1st. The orthodox Christians from the beginning, understood Christ's words in a literal sense, or, which is the same thing, believed the real presence of Christ's body in the sacrament. I produce St. Cyril, Bishop of Jerusalem, to bear witness. This great Patriarch in his Epistle to Nestorius, speaks thus of the Eucharist: " God forbid that we should receive it as common flesh, nor yet as the flesh of a man sanctified, and united to the word, by a conjunction of dignity; but we receive it as it truly is, the quickening and proper flesh of the Word himself." This letter was read and approved of in the Third General Council, which, no doubt, it never would have been, had it contained anything contrary to the orthodox faith, so that having received authority and approbation from these Fathers, I shall no longer consider it as the doctrine of an individual, but as the faith of the whole General Council. Now can it be supposed, that this General Council should approve and place on record a letter which declares the real presence, in as clear and in as plain a manner as it is possible for words to express, unless it had been, at that time, the faith of the whole Catholic Church? And can it be supposed for one moment, that the Catholic Church in those fair days of her youth, as the Calvinists term it, should believe that Christ's proper flesh, as the said letter expresses it, was in the sacrament, unless they had understood Christ's words in a literal sense, and received the same doctrine from their immediate ancestors ? Or can it be imagined that these ancestors should be of this belief, unless they had likewise received it from their ancestors, and so up to the very period of the Apostles ? This is, surely, to any man of sense, but more especially to the Church of England, (which professes to receive the Acts and Decrees of this Council,) a demonstration that from the beginning of Christianity to the period of this Council, all the orthodox Christians did both believe the real presence, and understand Christ's words in a literal sense.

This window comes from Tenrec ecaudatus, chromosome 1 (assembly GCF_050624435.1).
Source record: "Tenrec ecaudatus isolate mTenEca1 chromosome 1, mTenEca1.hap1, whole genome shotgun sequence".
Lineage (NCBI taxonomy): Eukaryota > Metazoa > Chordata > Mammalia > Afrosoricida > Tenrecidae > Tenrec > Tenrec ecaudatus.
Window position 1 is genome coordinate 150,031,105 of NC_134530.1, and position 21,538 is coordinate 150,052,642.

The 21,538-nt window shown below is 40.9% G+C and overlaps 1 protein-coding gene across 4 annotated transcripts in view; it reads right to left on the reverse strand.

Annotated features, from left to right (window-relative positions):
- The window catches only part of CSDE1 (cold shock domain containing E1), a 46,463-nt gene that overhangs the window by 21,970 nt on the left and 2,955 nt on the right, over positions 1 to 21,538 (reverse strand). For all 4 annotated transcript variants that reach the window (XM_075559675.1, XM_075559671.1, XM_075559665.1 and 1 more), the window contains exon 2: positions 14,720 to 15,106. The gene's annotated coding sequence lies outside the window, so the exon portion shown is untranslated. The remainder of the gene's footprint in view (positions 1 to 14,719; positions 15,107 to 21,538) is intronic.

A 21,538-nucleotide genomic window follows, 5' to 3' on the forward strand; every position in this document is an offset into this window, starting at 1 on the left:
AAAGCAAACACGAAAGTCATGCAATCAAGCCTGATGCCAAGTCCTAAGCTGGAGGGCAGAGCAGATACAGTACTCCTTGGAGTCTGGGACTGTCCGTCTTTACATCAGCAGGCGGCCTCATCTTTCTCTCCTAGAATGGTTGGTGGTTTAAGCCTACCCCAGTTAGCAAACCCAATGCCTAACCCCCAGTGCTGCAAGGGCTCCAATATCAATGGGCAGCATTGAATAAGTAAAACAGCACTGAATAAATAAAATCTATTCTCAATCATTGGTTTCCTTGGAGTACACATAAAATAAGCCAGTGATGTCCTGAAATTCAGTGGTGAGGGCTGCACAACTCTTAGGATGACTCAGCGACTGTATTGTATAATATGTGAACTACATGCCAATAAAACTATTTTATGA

2nd. The orthodox Christians from the beginning understood these words of Christ, this is my Body, in a sense of transubstantiation ? For this truth we have the unanimous consent of the ancient Fathers of the Church; many of whom, in their familiar discourses to the common people, illustrate this conversion by the change of the water into wine, of Aaron's rod into a serpent, of the river Nile into blood, &c. &c. And it is very observable in all their discourses on this subject; and whenever they speak of this change, they have recourse to the omnipotent power of God, to which alone they ascribe it, which surely would be useless had there been no real change in the case. St. Cyril of Jerusalem speaks thus concerning this change: " Therefore since Christ has said of the Bread, this is my Body, who dares any longer to doubt it ? And since he himself so positively affirmed, saying, this is my Blood, who ever doubted, so as to say, that it was not his Blood? In times past, at the wedding in Cana of Galalea, he changed water into wine, which had a certain likeness to blood; and shall we not think him worthy to be believed, that he could change wine into his blood ? "